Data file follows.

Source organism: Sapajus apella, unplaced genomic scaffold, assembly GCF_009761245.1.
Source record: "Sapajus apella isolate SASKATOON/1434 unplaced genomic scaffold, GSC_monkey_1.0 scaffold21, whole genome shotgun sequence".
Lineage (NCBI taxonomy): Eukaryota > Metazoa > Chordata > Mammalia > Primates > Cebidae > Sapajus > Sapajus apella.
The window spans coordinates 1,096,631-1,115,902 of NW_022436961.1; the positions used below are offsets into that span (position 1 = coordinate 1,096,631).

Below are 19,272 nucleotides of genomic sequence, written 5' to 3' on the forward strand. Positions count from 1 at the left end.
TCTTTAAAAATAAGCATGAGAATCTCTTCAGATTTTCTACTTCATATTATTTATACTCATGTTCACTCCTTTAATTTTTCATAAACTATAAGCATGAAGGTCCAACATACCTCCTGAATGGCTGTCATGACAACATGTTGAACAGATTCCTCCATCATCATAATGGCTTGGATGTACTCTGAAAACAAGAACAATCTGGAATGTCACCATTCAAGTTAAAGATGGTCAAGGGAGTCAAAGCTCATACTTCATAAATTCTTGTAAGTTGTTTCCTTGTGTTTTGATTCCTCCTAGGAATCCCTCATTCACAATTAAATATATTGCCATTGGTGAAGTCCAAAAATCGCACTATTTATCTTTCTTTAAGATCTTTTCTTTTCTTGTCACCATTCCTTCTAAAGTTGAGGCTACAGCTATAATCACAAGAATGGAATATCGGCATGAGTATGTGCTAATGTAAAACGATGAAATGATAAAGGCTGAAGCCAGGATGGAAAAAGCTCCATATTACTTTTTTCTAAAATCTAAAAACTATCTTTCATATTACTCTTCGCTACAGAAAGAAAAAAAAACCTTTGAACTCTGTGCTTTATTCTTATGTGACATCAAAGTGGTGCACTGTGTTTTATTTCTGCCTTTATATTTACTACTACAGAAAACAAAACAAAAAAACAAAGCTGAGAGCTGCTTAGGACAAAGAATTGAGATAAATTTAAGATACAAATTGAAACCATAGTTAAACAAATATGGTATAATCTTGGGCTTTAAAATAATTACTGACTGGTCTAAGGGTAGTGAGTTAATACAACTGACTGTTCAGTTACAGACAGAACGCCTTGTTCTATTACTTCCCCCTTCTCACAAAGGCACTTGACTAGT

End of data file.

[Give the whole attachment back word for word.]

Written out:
Source organism: Sapajus apella, unplaced genomic scaffold, assembly GCF_009761245.1.
Source record: "Sapajus apella isolate SASKATOON/1434 unplaced genomic scaffold, GSC_monkey_1.0 scaffold21, whole genome shotgun sequence".
Lineage (NCBI taxonomy): Eukaryota > Metazoa > Chordata > Mammalia > Primates > Cebidae > Sapajus > Sapajus apella.
The window spans coordinates 1,096,631-1,115,902 of NW_022436961.1; the positions used below are offsets into that span (position 1 = coordinate 1,096,631).

Below are 19,272 nucleotides of genomic sequence, written 5' to 3' on the forward strand. Positions count from 1 at the left end.
TCTTTAAAAATAAGCATGAGAATCTCTTCAGATTTTCTACTTCATATTATTTATACTCATGTTCACTCCTTTAATTTTTCATAAACTATAAGCATGAAGGTCCAACATACCTCCTGAATGGCTGTCATGACAACATGTTGAACAGATTCCTCCATCATCATAATGGCTTGGATGTACTCTGAAAACAAGAACAATCTGGAATGTCACCATTCAAGTTAAAGATGGTCAAGGGAGTCAAAGCTCATACTTCATAAATTCTTGTAAGTTGTTTCCTTGTGTTTTGATTCCTCCTAGGAATCCCTCATTCACAATTAAATATATTGCCATTGGTGAAGTCCAAAAATCGCACTATTTATCTTTCTTTAAGATCTTTTCTTTTCTTGTCACCATTCCTTCTAAAGTTGAGGCTACAGCTATAATCACAAGAATGGAATATCGGCATGAGTATGTGCTAATGTAAAACGATGAAATGATAAAGGCTGAAGCCAGGATGGAAAAAGCTCCATATTACTTTTTTCTAAAATCTAAAAACTATCTTTCATATTACTCTTCGCTACAGAAAGAAAAAAAAACCTTTGAACTCTGTGCTTTATTCTTATGTGACATCAAAGTGGTGCACTGTGTTTTATTTCTGCCTTTATATTTACTACTACAGAAAACAAAACAAAAAAACAAAGCTGAGAGCTGCTTAGGACAAAGAATTGAGATAAATTTAAGATACAAATTGAAACCATAGTTAAACAAATATGGTATAATCTTGGGCTTTAAAATAATTACTGACTGGTCTAAGGGTAGTGAGTTAATACAACTGACTGTTCAGTTACAGACAGAACGCCTTGTTCTATTACTTCCCCCTTCTCACAAAGGCACTTGACTAGT